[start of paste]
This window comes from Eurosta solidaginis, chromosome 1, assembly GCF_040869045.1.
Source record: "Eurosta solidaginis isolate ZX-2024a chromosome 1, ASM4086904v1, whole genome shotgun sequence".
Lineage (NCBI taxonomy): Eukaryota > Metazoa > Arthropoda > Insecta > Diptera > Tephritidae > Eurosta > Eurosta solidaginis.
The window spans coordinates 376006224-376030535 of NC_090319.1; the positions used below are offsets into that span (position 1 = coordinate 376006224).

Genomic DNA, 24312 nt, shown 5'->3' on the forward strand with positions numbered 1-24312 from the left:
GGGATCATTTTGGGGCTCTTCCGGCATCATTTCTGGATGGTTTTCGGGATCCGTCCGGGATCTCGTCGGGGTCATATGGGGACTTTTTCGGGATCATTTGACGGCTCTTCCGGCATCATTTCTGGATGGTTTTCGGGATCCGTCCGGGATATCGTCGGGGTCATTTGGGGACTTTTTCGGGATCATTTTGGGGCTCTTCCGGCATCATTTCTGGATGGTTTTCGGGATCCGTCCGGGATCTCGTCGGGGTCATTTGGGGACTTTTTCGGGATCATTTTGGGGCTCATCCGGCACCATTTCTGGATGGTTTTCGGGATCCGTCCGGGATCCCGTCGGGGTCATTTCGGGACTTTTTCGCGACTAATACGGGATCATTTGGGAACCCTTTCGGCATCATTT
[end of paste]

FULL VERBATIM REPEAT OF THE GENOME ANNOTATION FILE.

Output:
This window comes from Eurosta solidaginis, chromosome 1, assembly GCF_040869045.1.
Source record: "Eurosta solidaginis isolate ZX-2024a chromosome 1, ASM4086904v1, whole genome shotgun sequence".
Lineage (NCBI taxonomy): Eukaryota > Metazoa > Arthropoda > Insecta > Diptera > Tephritidae > Eurosta > Eurosta solidaginis.
The window spans coordinates 376006224-376030535 of NC_090319.1; the positions used below are offsets into that span (position 1 = coordinate 376006224).

Genomic DNA, 24312 nt, shown 5'->3' on the forward strand with positions numbered 1-24312 from the left:
GGGATCATTTTGGGGCTCTTCCGGCATCATTTCTGGATGGTTTTCGGGATCCGTCCGGGATCTCGTCGGGGTCATATGGGGACTTTTTCGGGATCATTTGACGGCTCTTCCGGCATCATTTCTGGATGGTTTTCGGGATCCGTCCGGGATATCGTCGGGGTCATTTGGGGACTTTTTCGGGATCATTTTGGGGCTCTTCCGGCATCATTTCTGGATGGTTTTCGGGATCCGTCCGGGATCTCGTCGGGGTCATTTGGGGACTTTTTCGGGATCATTTTGGGGCTCATCCGGCACCATTTCTGGATGGTTTTCGGGATCCGTCCGGGATCCCGTCGGGGTCATTTCGGGACTTTTTCGCGACTAATACGGGATCATTTGGGAACCCTTTCGGCATCATTT